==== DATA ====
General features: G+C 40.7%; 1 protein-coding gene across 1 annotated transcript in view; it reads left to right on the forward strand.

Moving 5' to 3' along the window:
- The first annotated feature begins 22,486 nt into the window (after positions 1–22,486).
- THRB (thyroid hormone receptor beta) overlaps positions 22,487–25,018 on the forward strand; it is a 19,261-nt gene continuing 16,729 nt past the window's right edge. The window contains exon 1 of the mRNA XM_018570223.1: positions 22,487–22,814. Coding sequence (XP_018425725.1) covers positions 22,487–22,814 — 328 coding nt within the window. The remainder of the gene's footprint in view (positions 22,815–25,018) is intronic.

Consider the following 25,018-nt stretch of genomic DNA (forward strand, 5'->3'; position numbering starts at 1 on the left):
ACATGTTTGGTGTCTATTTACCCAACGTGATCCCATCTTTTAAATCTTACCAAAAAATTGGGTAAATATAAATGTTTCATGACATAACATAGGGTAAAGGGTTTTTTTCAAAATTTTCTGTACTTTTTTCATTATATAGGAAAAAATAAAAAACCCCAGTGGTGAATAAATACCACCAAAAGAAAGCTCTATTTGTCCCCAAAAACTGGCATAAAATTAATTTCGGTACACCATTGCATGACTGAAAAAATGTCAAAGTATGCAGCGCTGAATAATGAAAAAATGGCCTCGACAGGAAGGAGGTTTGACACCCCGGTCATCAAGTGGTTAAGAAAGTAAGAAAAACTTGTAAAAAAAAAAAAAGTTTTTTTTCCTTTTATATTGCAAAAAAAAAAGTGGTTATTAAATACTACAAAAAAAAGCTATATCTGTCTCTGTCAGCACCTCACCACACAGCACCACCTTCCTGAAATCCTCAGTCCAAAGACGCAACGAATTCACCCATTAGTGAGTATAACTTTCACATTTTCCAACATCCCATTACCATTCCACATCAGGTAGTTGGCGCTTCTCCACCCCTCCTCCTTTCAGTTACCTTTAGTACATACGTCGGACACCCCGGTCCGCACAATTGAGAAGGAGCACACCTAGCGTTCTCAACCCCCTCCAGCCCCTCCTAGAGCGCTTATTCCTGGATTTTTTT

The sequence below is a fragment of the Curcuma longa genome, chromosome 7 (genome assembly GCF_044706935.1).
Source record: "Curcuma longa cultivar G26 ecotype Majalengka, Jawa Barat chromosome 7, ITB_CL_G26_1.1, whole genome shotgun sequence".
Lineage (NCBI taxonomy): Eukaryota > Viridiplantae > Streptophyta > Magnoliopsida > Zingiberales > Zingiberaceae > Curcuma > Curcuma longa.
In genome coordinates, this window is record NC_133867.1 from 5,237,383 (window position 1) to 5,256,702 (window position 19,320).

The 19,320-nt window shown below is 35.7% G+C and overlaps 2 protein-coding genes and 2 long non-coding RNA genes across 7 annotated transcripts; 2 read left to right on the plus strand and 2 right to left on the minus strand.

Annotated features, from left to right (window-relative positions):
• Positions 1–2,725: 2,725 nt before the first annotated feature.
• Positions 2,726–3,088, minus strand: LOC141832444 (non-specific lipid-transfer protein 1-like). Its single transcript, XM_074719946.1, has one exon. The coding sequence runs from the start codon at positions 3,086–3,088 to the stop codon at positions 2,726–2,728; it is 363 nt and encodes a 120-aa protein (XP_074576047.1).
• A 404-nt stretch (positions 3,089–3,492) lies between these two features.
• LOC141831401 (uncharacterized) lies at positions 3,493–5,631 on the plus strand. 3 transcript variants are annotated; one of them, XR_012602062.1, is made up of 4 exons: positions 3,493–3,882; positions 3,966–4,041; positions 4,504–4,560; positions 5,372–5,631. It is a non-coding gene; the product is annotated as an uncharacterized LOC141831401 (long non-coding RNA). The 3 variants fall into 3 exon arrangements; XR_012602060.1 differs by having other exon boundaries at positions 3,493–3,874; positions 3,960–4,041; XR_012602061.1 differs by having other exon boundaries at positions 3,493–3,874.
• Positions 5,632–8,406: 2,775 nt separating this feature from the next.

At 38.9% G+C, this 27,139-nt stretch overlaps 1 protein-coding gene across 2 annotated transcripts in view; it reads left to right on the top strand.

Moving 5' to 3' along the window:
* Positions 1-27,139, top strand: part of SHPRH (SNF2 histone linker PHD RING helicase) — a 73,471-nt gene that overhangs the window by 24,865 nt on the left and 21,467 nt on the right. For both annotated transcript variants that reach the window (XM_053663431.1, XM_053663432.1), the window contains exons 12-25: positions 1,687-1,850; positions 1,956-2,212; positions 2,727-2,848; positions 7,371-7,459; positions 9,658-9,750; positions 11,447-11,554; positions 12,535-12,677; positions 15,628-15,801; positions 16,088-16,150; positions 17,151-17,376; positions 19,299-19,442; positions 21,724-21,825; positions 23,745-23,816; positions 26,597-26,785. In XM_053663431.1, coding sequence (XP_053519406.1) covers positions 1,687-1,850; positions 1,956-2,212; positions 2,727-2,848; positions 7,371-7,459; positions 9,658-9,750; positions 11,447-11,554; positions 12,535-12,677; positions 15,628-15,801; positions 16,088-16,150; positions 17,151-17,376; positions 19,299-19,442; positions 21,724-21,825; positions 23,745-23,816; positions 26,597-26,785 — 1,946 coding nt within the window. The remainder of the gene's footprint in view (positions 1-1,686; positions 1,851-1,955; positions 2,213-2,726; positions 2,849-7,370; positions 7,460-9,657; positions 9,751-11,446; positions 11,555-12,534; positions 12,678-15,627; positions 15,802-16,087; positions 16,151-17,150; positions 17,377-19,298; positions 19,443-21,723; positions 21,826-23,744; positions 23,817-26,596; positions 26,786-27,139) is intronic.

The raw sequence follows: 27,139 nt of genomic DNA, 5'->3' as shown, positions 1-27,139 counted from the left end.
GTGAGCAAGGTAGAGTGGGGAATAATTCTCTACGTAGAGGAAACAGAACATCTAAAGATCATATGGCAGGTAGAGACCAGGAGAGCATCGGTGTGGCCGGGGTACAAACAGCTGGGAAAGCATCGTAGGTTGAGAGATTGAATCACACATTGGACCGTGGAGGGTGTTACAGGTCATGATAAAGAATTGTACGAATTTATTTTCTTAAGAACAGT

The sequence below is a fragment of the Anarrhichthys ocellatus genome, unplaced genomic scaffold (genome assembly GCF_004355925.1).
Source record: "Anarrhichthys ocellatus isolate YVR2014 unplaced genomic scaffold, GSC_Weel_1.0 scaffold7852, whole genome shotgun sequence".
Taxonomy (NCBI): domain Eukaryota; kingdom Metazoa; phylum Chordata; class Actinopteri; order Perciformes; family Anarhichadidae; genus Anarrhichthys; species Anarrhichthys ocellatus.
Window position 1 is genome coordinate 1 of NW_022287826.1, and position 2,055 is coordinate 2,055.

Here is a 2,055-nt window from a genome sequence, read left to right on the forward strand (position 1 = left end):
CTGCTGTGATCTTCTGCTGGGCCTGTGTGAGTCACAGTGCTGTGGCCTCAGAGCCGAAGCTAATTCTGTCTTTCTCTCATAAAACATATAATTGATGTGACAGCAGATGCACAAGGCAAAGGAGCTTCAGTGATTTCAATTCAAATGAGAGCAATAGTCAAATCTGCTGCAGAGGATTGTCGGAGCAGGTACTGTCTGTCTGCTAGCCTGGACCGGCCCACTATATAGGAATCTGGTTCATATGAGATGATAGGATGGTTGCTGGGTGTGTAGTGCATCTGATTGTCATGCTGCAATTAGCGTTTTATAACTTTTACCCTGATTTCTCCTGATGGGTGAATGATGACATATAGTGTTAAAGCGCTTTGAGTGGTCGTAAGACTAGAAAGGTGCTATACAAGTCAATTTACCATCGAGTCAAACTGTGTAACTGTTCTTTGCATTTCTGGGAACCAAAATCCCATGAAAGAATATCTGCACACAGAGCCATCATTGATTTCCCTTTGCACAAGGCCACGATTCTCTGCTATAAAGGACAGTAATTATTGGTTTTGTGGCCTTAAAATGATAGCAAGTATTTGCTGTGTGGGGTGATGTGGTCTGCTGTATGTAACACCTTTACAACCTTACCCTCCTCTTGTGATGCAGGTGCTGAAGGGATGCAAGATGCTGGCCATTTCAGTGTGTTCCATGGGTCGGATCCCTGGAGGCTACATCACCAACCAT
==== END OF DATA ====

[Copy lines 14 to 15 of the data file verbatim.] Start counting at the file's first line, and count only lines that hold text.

• Positions 2,726–3,088, minus strand: LOC141832444 (non-specific lipid-transfer protein 1-like). Its single transcript, XM_074719946.1, has one exon. The coding sequence runs from the start codon at positions 3,086–3,088 to the stop codon at positions 2,726–2,728; it is 363 nt and encodes a 120-aa protein (XP_074576047.1).
• A 404-nt stretch (positions 3,089–3,492) lies between these two features.